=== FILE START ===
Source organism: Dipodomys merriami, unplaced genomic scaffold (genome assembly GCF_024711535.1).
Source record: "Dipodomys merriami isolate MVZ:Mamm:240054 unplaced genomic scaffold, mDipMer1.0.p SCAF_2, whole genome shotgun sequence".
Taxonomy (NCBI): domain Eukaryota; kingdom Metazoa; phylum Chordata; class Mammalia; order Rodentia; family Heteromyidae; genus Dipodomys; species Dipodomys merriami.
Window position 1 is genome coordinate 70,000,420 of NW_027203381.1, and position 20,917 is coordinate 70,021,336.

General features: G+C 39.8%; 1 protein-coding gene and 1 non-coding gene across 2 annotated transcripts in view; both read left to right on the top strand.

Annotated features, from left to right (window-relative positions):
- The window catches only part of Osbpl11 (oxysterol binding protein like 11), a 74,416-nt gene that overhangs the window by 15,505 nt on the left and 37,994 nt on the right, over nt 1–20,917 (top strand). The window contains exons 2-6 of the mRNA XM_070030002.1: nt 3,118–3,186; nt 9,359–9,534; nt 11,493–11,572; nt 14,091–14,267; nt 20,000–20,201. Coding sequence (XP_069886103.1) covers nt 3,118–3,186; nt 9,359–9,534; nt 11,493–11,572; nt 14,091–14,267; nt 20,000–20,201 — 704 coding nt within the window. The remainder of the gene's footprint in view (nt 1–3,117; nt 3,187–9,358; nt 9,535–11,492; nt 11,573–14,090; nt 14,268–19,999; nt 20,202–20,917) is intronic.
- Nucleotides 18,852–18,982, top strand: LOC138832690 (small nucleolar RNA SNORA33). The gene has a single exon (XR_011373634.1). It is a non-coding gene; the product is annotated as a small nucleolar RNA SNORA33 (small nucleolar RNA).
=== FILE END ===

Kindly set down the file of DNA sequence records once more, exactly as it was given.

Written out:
Source organism: Dipodomys merriami, unplaced genomic scaffold (genome assembly GCF_024711535.1).
Source record: "Dipodomys merriami isolate MVZ:Mamm:240054 unplaced genomic scaffold, mDipMer1.0.p SCAF_2, whole genome shotgun sequence".
Taxonomy (NCBI): domain Eukaryota; kingdom Metazoa; phylum Chordata; class Mammalia; order Rodentia; family Heteromyidae; genus Dipodomys; species Dipodomys merriami.
Window position 1 is genome coordinate 70,000,420 of NW_027203381.1, and position 20,917 is coordinate 70,021,336.

General features: G+C 39.8%; 1 protein-coding gene and 1 non-coding gene across 2 annotated transcripts in view; both read left to right on the top strand.

Annotated features, from left to right (window-relative positions):
- The window catches only part of Osbpl11 (oxysterol binding protein like 11), a 74,416-nt gene that overhangs the window by 15,505 nt on the left and 37,994 nt on the right, over nt 1–20,917 (top strand). The window contains exons 2-6 of the mRNA XM_070030002.1: nt 3,118–3,186; nt 9,359–9,534; nt 11,493–11,572; nt 14,091–14,267; nt 20,000–20,201. Coding sequence (XP_069886103.1) covers nt 3,118–3,186; nt 9,359–9,534; nt 11,493–11,572; nt 14,091–14,267; nt 20,000–20,201 — 704 coding nt within the window. The remainder of the gene's footprint in view (nt 1–3,117; nt 3,187–9,358; nt 9,535–11,492; nt 11,573–14,090; nt 14,268–19,999; nt 20,202–20,917) is intronic.
- Nucleotides 18,852–18,982, top strand: LOC138832690 (small nucleolar RNA SNORA33). The gene has a single exon (XR_011373634.1). It is a non-coding gene; the product is annotated as a small nucleolar RNA SNORA33 (small nucleolar RNA).